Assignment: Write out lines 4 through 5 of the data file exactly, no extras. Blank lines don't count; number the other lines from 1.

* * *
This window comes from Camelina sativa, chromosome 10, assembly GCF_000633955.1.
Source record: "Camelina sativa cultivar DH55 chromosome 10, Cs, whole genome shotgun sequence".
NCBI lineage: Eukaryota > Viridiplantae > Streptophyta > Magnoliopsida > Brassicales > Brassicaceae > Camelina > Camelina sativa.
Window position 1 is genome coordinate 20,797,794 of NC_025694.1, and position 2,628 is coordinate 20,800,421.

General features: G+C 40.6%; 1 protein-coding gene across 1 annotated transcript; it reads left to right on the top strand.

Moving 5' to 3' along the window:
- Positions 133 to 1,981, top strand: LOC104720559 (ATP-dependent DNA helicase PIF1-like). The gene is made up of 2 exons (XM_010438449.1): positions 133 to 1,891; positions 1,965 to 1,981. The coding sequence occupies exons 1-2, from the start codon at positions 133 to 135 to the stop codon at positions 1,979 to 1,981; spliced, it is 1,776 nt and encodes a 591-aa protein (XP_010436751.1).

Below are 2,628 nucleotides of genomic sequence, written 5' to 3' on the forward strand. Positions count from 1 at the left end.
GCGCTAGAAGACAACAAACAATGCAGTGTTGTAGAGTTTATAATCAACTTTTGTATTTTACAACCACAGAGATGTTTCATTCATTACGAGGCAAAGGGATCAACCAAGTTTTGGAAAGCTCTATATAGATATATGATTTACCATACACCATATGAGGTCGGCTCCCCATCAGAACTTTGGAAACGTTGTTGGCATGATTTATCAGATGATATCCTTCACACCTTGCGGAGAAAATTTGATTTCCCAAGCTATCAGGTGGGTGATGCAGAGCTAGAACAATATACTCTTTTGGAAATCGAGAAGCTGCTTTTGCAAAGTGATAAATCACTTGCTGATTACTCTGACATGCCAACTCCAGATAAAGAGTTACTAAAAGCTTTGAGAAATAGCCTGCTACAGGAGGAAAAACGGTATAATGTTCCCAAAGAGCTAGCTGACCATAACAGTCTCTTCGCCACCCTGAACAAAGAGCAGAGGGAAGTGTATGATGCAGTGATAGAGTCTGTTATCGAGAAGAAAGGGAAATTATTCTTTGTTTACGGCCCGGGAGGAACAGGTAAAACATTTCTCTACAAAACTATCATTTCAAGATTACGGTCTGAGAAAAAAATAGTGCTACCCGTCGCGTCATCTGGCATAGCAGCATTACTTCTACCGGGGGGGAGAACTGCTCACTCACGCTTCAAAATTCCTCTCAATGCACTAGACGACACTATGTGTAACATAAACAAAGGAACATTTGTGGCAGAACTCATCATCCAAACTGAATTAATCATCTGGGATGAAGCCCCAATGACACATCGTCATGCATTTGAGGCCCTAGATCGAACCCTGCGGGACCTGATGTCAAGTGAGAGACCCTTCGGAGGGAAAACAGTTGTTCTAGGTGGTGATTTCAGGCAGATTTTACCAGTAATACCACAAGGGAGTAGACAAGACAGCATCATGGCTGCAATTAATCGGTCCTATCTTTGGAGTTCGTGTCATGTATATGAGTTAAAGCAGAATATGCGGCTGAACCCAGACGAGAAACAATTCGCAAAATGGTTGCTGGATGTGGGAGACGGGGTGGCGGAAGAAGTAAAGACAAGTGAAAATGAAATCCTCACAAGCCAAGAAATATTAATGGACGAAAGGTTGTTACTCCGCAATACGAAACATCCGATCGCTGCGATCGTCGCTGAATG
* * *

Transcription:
Window position 1 is genome coordinate 20,797,794 of NC_025694.1, and position 2,628 is coordinate 20,800,421.

General features: G+C 40.6%; 1 protein-coding gene across 1 annotated transcript; it reads left to right on the top strand.